Team principal Guenther Steiner says Haas is not planning any updates to its 2020 Formula 1 car until he knows how many races will take place and therefore what budget will be available.
The Haas VF-20 would have run in the same specification at the abandoned Australian Grand Prix as it did in pre-season testing, so will be unchanged for the first race of the season at the Red Bull Ring on July 5.
The team has slowed both design and aero testing work to a minimum.
This decision is motivated by the need for financial caution at a time when F1 teams have been badly hit by the financial fallout of the COVID-19 pandemic.
“At the moment we are not planning any updates until we know exactly what we are doing this year budget wise, what we are doing race wise, because I cannot spend money which I don’t know I’ve got,” said Steiner.
“We are not risking planning for something which we then cannot afford, which would be worse because then we cannot go to the last grands prix” :: Guenther Steiner
“We have to be very cautious with what we are doing, because obviously the income is going down having less races and having races without spectators.
“So until it’s very clear, I’m very cautious and just making sure we participate, that we do our job as best as we can, that we are making no mistakes in the races or the sessions and just focus on that.
“Try to keep our heads down and do a good job with what we have got.”
F1 has so far announced eight race dates running up to the first weekend of September, and is aiming to ultimately piece together a schedule of 16-18 grands prix for 2020.
Steiner said that the exceptional financial circumstances means it would be a bigger risk to commit budget to upgrades amid the current uncertainty than to risk being less competitive given the danger of not having the operational budget to contest the late-season races.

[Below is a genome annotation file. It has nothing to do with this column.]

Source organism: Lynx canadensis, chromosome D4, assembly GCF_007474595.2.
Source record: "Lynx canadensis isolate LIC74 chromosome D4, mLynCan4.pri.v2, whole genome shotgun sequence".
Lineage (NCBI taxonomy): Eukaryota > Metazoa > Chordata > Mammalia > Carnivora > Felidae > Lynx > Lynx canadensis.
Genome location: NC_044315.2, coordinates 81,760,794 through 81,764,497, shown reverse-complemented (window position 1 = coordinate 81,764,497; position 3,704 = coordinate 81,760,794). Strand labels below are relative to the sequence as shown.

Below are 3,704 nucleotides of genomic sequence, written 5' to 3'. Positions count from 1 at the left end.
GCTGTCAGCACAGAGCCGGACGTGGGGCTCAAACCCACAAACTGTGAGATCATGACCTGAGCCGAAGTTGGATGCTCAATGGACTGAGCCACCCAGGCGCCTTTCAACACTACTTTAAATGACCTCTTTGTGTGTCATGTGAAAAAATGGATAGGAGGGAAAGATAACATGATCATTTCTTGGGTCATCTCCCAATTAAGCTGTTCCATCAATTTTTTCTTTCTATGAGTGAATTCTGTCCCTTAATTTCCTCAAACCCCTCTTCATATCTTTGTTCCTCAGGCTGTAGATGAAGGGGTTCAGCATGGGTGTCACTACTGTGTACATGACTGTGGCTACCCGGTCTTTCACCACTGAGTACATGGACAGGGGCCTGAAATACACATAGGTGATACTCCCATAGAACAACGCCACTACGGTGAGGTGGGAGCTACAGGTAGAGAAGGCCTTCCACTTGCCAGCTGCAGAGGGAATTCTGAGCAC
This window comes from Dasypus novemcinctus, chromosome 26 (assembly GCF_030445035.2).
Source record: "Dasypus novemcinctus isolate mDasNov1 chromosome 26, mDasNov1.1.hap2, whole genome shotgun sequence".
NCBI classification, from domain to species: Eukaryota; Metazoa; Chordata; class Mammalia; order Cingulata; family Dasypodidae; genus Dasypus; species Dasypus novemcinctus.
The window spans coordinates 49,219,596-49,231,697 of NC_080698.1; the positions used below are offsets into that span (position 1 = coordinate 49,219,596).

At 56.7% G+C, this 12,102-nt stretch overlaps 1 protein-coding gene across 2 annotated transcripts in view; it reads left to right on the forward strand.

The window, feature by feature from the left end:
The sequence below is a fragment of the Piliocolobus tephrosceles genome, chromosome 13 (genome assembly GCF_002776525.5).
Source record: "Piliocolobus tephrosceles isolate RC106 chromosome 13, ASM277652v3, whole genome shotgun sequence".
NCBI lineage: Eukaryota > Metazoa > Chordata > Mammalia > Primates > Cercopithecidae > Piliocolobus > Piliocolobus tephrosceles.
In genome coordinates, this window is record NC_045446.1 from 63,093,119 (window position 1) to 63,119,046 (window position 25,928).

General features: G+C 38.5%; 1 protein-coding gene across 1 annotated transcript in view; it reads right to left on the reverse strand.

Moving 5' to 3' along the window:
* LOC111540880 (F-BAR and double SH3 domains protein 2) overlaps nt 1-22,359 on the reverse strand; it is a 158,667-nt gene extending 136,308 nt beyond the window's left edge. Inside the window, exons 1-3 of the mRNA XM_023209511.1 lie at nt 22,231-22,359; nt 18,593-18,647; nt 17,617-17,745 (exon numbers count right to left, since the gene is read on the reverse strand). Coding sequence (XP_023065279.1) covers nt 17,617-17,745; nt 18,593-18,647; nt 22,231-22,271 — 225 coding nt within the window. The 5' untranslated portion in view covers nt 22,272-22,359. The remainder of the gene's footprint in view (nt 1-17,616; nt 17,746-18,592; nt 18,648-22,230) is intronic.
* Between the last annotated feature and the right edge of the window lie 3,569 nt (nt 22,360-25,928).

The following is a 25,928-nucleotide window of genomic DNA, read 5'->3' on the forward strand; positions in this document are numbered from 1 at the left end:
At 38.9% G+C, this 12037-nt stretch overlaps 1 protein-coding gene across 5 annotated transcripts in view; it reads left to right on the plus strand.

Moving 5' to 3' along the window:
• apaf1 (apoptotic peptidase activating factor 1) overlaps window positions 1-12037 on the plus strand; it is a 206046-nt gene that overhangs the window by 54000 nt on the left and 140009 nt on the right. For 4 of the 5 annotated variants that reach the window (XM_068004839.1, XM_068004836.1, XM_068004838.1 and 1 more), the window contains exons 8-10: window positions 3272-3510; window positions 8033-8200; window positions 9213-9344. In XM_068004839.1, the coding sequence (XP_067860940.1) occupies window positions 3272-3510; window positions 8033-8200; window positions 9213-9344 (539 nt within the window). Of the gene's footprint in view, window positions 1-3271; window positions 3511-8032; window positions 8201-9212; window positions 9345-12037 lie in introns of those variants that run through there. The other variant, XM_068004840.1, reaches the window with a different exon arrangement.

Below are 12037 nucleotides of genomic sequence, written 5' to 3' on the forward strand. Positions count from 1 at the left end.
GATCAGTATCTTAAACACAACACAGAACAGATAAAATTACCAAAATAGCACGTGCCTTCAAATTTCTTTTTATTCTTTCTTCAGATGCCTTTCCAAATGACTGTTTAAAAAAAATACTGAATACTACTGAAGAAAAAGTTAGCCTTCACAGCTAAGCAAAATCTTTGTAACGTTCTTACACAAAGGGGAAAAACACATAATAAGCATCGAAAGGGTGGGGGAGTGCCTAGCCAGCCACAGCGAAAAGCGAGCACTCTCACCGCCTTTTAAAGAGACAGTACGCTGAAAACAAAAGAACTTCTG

As the team discovered last season, when it struggled with an upgrade package introduced at the Spanish Grand Prix, car improvements don’t necessarily always work as hoped.
Steiner believes focusing on understanding the package that the team already has will produce gains at least to partially trade-off any loses from a lack of development.
“This is an exceptional year, hopefully, so this is what we live with,” said Steiner when asked about the risk of development restarting too late to impact the car.
“We have learned quite a lot about upgrades, they are never as quick as you hope they are but what is really needed for us is not to make mistakes. That’s what we decided and that’s why we go down that road.
“We are not risking planning for something which we then cannot afford, which would be worse because then we cannot go to the last grands prix.
“Then, for sure, that wouldn’t give us any points if you don’t get your money so it’s just how you manage your company and we are happy to do it like this.
“We know what we are doing, and we are happy with the decision.”
Steiner added that he does not know when it will become clear what budget is available given the uncertainty over the calendar and the impact on F1’s revenue.
This means he cannot set a timeline for a decision on restarting development.
“I will decide when I know the income from the races, from FOM,” said Steiner.
“At the moment, all the sponsors are in a difficult position because everybody got caught by the pandemic so the main thing is, how many races and how much income we get from FOM?”